The B-ISDN Protocol Reference Model contains user, control and management planes. The physical layer (PHY) provides for the transport of PHY service data units (PHY-- SDUs) between 2 ATM entities and the ATM layer provides for the transport and sequential transfer of fixed-size data units between a source and destination(s) with an agreed quality of service (QOS). The two layers are common to all services and user and control planes. By performing the necessary functions such as segmentation and reassembly of data units for mapping into fixed length ATM cell payloads, the AAL adapts the services provided by the ATM layer to the services required by different service users. For a more detailed explanation, the reader is referred to the previously cited McKinney article and further to T. Suzuki, "ATM Adaptation Layer Protocol", IEEE Communications Magazine, Vol 32, No. 4, PP 80-83, April 1994. AAL functions are service specific.

Principles of the present invention will be developed herein with reference to a specific preferred embodiment server system, that of the open communications server manufactured by AT&T under its Phoenix label. A similar analysis and modeling of a constant rate flow system based on the AT&T Model 3416 multimedia server is described in the article: K. V. Bhat, "Performance Modeling and Analysis for AT&T 3416 based Multimedia server Architecture", in Proceedings of International Conference on Telecommunications 95, April 1995. The following will analyze the performance of an ATM network based AT&T Phoenix server on video on demand (VOD) applications. VOD is an important application for diverse data servers since these servers are meant to support video, audio, text, skills and other objects. A VOD application is chosen in view of the data path bandwidths and latency demands it places on the computer and communication systems in terms of data delivery requirements such as the rate, latency and quality. By extending the model and methodology presented in the analysis of the model 3416 server architecture, described in the Bhat article, the maximum number of concurrent clients supported on server-centric and peer-to-peer configurations for the AT&T Phoenix server with ATM network (adapter cards, switches and lines) can be determined. The model and methodology presented here can be used in other applications that are special cases of the ones considered here. Throughout this analysis it is assumed that each stream must read data from disks.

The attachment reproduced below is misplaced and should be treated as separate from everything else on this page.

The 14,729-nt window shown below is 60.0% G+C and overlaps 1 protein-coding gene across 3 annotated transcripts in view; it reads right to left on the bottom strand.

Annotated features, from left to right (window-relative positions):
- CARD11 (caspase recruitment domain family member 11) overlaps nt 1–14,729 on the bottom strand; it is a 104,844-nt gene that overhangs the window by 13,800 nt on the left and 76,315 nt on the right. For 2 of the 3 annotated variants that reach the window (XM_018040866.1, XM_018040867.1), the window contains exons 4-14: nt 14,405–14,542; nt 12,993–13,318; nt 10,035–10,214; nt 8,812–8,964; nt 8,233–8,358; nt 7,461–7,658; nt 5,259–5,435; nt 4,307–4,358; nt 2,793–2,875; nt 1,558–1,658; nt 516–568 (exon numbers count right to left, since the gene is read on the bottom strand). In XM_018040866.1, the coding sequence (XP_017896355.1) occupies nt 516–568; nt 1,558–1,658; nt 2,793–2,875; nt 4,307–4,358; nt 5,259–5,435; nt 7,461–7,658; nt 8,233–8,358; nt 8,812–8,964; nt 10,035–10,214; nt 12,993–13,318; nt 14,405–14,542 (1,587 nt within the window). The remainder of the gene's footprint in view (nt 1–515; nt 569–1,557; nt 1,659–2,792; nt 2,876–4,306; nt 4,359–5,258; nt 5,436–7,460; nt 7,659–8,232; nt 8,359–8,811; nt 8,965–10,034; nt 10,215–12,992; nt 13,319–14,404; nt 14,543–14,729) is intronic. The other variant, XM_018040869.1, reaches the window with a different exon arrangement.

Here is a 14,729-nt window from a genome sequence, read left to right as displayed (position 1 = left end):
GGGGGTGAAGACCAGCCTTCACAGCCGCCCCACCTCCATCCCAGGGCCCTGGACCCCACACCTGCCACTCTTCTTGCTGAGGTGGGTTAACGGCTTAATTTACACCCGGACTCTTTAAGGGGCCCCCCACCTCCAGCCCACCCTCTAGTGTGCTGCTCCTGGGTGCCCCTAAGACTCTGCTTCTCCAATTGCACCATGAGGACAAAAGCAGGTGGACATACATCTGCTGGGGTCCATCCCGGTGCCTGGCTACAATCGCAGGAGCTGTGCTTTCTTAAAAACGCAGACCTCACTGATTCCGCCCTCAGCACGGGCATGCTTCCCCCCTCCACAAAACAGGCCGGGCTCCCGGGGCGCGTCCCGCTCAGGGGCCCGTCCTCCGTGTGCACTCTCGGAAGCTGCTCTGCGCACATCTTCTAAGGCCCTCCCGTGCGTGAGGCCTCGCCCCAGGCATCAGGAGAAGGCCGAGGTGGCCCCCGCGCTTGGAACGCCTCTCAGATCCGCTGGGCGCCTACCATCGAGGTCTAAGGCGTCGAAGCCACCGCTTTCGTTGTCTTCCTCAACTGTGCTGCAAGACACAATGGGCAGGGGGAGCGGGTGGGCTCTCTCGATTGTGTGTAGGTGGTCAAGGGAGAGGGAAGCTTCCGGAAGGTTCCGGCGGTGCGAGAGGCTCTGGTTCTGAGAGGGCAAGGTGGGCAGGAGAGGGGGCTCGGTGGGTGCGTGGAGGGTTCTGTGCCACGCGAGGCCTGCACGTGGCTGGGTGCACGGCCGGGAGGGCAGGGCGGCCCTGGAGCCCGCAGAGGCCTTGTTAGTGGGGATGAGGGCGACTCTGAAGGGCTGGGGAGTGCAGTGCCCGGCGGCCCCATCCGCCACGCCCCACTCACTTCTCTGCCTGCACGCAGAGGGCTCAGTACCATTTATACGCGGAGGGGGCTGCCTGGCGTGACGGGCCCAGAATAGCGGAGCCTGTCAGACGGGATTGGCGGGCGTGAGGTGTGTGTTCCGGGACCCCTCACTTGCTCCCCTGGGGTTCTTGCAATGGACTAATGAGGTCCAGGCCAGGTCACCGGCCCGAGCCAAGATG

In the following discussion, the Phoenix server architecture and a high level view of the entire system are presented. Metrics for measuring performance and capacity, the VOD processing scenario on the server-centric architecture and the model for determining the number of simultaneously active clients supported by the architecture are presented. A model is then developed for estimating the number of streams supported by different configurations of Phoenix system.

The models and the framework developed by this invention can be used for performance and bottleneck analysis, competitive system design, configuration design and management for VOD server systems and DDE server systems in the context of a ATM networking.